msp_objcache_free(pstate.oc, plugin_ext, 

        msp_log(LOG_INFO, "free session extension\n");

    return MSVCS_ST_OK;

Control Handler

The control handler running on the Routing Engine interacts with the policy database to get the service set information and send it to the Multiservices PIC.

Engine Processing the Service Set Information

The service set resolution blob (SSRB) is created by the JUNOS daemon spd whenever a new service set configuration is committed. You write a daemon to retrieve the SSRB that contains the service set information and send the information to the Multiservices PIC.

To retrieve the SSRB, you use the callbacks in the libsvcs-mgmt library. When your plugin starts up, it first checks for any existing SSRB blobs in the kernel in a synchronous handler. The system reads through the blobs in the SSRB database and invokes the synchronous callback for each SSRB blob found. Your plugin can then supply its own data (if any), and continue performing its own work.

In addition, the plugin registers an asynchronous event handler to capture any new additions of SSRB blobs to the kernel. Whenever a new SSRB is added, or an existing one is deleted or changed, the system invokes the asynchronous callback. Again, the plugin can then supply its own data.

For more information on using these callbacks, see Using the libsvcs-mgmt Library.

In the sample code, the message event handler msptest_kcom_ssrb_async_handler, calls the msptest_ipc_send() function to send the message that activates or deactivates the service set on the Multiservices PIC using the data in the SSRB:

switch (kpb_msg->op) {
         syslog(LOG_INFO,"public ssrb add event <%s, %d>",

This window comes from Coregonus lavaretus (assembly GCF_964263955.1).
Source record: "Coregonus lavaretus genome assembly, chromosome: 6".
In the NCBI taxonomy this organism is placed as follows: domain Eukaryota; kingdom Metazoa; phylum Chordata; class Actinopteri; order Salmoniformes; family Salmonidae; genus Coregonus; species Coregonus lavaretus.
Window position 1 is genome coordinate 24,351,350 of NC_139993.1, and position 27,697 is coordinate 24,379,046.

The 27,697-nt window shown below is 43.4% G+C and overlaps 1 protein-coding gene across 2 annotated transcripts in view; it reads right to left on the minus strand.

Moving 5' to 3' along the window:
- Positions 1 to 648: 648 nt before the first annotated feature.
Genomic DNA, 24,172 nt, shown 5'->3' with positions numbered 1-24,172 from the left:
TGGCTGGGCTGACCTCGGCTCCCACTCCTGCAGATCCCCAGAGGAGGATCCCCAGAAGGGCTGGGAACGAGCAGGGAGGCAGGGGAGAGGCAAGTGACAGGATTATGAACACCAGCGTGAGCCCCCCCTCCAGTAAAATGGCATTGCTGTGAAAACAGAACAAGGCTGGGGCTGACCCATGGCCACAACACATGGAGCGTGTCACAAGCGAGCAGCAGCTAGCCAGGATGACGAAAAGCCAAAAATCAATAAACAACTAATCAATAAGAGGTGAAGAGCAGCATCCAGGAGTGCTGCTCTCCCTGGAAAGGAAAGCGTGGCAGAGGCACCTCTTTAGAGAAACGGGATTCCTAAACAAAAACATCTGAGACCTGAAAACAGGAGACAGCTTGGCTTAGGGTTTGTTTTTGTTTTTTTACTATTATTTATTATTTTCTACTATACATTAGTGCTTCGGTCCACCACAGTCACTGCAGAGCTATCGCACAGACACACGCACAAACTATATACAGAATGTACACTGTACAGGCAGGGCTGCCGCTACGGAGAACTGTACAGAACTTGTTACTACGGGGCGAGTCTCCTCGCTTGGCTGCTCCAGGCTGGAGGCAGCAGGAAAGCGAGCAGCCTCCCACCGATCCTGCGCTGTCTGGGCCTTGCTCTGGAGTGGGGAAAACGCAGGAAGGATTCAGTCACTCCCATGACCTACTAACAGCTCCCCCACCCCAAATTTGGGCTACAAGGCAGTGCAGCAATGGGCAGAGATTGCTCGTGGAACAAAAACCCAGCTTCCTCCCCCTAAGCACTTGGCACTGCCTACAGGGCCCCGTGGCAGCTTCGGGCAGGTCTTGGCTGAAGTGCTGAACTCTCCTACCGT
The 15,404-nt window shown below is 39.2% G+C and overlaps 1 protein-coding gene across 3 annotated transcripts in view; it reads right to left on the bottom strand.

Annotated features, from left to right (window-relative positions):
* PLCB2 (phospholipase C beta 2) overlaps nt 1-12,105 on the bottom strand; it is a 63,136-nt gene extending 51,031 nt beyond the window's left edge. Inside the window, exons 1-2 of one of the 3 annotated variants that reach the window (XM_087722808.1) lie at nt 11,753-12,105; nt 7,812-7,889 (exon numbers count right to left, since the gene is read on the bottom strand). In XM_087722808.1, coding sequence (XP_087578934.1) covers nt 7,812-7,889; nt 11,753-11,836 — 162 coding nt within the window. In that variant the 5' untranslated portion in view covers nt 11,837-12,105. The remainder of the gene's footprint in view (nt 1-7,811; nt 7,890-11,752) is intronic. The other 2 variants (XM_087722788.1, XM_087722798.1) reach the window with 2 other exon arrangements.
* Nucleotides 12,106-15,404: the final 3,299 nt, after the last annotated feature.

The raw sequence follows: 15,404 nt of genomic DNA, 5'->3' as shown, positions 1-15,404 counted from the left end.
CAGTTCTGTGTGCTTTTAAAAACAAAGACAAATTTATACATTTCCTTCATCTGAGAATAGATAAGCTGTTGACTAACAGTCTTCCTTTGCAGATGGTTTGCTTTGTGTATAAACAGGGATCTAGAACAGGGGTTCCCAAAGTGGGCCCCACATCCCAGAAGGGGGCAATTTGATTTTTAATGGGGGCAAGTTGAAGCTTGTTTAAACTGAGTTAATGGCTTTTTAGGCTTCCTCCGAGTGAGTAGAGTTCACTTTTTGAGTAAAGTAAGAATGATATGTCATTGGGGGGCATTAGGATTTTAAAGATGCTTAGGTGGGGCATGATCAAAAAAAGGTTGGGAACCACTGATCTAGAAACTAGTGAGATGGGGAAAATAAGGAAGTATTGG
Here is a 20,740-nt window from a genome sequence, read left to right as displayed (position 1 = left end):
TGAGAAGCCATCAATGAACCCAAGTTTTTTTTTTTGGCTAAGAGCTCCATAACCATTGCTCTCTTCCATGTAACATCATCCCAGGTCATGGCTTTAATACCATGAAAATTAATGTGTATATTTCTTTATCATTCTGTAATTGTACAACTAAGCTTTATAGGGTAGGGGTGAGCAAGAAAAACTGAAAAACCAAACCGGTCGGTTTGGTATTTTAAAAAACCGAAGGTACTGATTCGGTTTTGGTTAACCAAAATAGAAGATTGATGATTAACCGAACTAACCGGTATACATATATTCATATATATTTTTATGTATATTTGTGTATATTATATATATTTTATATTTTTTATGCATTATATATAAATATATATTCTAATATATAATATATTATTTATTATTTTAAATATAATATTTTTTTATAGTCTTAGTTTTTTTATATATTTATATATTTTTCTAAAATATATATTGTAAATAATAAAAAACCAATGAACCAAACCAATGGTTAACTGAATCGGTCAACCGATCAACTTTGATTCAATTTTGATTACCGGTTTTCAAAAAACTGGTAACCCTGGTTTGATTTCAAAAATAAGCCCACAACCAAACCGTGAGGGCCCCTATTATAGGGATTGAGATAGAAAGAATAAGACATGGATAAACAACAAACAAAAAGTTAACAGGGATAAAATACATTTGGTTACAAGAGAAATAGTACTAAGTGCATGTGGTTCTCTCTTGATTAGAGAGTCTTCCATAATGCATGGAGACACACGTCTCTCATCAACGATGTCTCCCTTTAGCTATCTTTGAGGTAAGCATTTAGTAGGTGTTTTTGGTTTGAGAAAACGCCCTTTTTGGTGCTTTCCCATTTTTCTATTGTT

pub_ssrb->svc_set_name, pub_ssrb->svc_set_id);
         msptest_ipc_send(pub_ssrb, PLUGIN_SVC_SET_ACTIVATE);

msptest_ipc_send() calls libconn functions to establish a session, open a connection, and send the service set ID, service ID, and a generation number from the Routing Engine to the Multiservices PIC. (For introductory information about the libconn library, see IP Socket-Based Inter-Process Communication.)

Attaching to the Policy Database

On the Multiservices PIC, the control handler, which is invoked in the code that registers the plugin (see Registering the Plugin), creates a server to listen and attach to the policy database:

        /* Create a server to listen to ipcs from Routing Engine */
        if (msp_policy_db_attach(&pdb_handle)) {
            logging(LOG_ERR, "%s: failed to create policy handle\n",
            return -1;

      if (plugin_test_server_create(*(evContext *)sctx->scc_ev_ctxt) < 0) {
            return -1;

The code passes the server a field in the sctx context structure. This structure is used to deliver the data required by the plugin handler with each event. It is declared in the plugin's header file as follows:

typedef struct svcs_context_s {
    void       *sc_shm;          /* Shared memory handle */
    void       *sc_pkt;          /* Packet */
    void       *sc_session;      /* Session */
    int         sc_sid;          /* Session ID */
    int         sc_gennum;       /* Generation number */
    int         sc_pid;          /* Plugin ID */
    sctx_flags_t   sc_flags;     /* Flags */
} svcs_context_t;